I’m a baseball fan. Okay, that’s not really accurate. I’m a baseball *fanatic*. I love the game, and I love watching it played. I don’t care if it’s little league, high school, college, minor leagues, or major leagues, I enjoy sitting at the ballpark (or in front of the TV) watching pitchers pitch, batters bat, and fielders field. I can’t get enough of it. I’ve been known to drive by a local ballfield, see a game going on, and stop by just to catch a few innings.
Watching baseball of course means watching baseball players. Over the years I’ve come to enjoy watching certain players more than others. These players vary in their styles, but something about them makes me want to particularly watch them pitch or hit or field or run. My 13-year-old son of course is my favorite player to watch, but among MLB players, my favorites include: Joey Votto, Billy Hamilton, Ben Zobrist, Mike Trout, Bryce Harper, Andrelton Simmons, Johnny Cueto, David Price, Kevin Kiermaier, and Chris Archer. Each is a different type of player, but each brings something to the diamond that brings me joy to watch.
But one player in particular became my favorite of them all: Jose Fernandez, pitcher for the Miami Marlins, who tragically died last week in a boating accident. Last year, when he was recovering from Tommy John surgery, I was able to watch him pitch in a minor-league rehab start against a Rays minor league team. The one thing that was obvious is that he had “presence.” Everyone in the park – from the fans to the players to the managers to the umpires – followed his every move. When he was on the mound, he dominated the scene. Even though I don’t think he pitched very well that night, it was obvious to even the casual observer that he was light-years better than any other player on the field. He just commanded the stage like no one else and he was the most fun to watch. Millions of people had come to the same conclusion, making Fernandez one of the brightest stars in baseball.
The death of a young person at the height of their career is always tragic, but Fernandez’s death seems especially tragic due to his backstory. He was born in Cuba, which means he was born in oppression. He desperately wanted to escape from the country, and on three separate occasions he attempted to defect to America. However, in all three cases he was captured and thrown into jail. This was before he turned 16! On his fourth attempt, while at sea someone yelled that a woman had fallen overboard. Without thinking he jumped in the stormy waters to save her, and only after he rescued her did he discover the woman he saved was his mother! They safely made it to Mexico, and were then able to enter the United States, where he quickly became a star high school baseball player in Tampa. After making it to the majors, announcers would often recount his amazing story, and whenever he was in a pressure-packed situation on the mound, they would surely remark that this was nothing compared to what he had faced as a teenager. He had overcome so much in his life that he seemed indestructible. Fernandez became one of the biggest celebrities in baseball and one of my favorite players, and this presented a problem for me.
Power of Celebrity
As my son became more and more interested in following baseball, I began to have what might be considered a peculiar concern. I’m disgusted by today’s celebrity culture, knowing the outsized impact celebrities have on many people, young and old. For some reason being famous has translated into becoming a role model for life. Unfortunately, however, when a father is trying to teach his boy about responsibility, strong moral fiber, and being a gentleman, today’s celebrities aren’t typically examples to follow. My concern was that as my son became a fan of certain players, he would begin to see them as larger than life, and of most concern, models for life. Of course there are good men who play baseball (Ben Zobrist immediately comes to mind), but most players today live like the culture around them, which is not the template I want my son to follow. I want him to be counter-cultural, eschewing the narcissism and arrogance of our popular culture.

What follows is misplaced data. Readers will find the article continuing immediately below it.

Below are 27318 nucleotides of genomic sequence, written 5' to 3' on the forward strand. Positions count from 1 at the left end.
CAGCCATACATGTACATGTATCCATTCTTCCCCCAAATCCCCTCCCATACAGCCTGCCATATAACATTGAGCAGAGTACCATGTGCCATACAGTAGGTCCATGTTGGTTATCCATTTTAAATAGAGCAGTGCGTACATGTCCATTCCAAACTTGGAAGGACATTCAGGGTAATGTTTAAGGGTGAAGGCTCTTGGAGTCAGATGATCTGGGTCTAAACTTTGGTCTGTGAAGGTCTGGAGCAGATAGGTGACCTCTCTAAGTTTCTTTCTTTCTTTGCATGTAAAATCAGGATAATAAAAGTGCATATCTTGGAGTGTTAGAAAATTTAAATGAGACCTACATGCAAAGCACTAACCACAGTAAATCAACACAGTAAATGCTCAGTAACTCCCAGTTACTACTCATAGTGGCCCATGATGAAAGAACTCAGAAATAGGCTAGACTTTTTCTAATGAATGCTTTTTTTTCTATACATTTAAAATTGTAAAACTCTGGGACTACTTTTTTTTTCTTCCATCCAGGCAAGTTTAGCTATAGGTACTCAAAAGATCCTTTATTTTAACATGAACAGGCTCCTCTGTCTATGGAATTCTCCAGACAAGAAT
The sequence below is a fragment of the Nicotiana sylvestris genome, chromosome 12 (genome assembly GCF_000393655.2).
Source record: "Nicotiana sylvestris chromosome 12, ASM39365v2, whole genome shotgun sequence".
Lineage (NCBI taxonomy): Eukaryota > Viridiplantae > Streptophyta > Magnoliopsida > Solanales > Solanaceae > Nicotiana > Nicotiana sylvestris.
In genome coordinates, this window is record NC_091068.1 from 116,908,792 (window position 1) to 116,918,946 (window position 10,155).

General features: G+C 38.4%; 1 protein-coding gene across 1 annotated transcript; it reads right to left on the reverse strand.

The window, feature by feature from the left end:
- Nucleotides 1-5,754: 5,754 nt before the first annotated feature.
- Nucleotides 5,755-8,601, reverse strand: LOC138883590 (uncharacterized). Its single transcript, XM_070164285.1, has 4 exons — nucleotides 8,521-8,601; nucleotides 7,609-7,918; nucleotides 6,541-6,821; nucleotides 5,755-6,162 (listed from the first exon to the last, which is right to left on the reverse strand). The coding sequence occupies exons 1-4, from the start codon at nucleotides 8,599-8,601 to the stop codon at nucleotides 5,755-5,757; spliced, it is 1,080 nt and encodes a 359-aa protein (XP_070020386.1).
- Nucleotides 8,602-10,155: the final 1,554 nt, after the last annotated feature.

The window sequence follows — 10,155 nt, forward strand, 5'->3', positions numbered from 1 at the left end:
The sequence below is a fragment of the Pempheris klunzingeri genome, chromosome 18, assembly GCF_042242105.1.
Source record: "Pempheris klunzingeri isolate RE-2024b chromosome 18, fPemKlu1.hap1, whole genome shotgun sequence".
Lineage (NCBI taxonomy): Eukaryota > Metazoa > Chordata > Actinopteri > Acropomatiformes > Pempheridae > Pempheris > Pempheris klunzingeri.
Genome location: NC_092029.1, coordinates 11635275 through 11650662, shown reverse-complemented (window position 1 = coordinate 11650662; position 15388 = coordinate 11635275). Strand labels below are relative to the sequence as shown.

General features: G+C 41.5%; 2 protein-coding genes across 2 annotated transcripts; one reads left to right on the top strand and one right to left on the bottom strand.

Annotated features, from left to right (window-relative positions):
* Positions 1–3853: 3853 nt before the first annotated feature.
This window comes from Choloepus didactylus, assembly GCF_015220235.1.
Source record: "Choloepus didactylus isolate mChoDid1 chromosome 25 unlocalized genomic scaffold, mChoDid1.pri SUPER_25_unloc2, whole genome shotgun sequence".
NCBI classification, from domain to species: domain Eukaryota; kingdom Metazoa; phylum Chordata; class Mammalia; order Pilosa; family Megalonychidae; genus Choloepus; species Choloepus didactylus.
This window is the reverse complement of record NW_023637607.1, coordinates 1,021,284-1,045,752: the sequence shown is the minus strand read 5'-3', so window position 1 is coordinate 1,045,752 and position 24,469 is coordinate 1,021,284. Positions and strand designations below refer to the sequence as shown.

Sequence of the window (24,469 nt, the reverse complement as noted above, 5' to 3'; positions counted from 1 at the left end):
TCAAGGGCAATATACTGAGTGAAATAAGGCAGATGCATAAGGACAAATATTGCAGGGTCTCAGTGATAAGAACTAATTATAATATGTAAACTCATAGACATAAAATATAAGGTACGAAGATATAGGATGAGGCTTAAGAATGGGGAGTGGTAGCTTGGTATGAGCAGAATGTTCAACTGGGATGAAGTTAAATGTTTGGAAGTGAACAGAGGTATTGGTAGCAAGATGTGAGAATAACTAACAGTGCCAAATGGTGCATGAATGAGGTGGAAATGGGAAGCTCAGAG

But as much as I desired this, I found that I too sometimes got swept up in the celebrity of baseball. And the player who most exemplified that celebrity for me was Jose Fernandez. So when I first heard he passed away, I was shocked – both at his death and my reaction to it. How could the death of someone I had never met impact me so much? I found that I had made Fernandez larger than life in my own mind, and his death and my reaction to it was inexplicable to me. I first scolded myself for such a reaction, reminding myself that any death is a tragedy, and part of the human condition. The two young men who were with Fernandez that night and also died might not be famous, but their deaths were just as tragic.
Yet as I thought about this, I realized that I was being too hard on myself, and too hard on anyone else who had put Fernandez on a pedestal. The fact was that this young man had performed some very admirable deeds in his life, and his chosen profession had brought joy to millions of people. To have that person taken away so suddenly and so unexpectedly is something worth mourning. I’m sure he wasn’t perfect, but none of us are, and we can admire the commendable qualities in others without ignoring their faults.
I still worry about the power of celebrity. After all, what about throwing a baseball 100 mph makes someone a good moral example for others to follow? Yet we can still look at celebrities and appreciate what they do give us: some joy to lift our hearts and bring us closer together. And that’s something worth celebrating, and something to lament when it is taken away from us too soon.
Eternal rest grant unto him, O Lord.
And let the perpetual light shine upon him.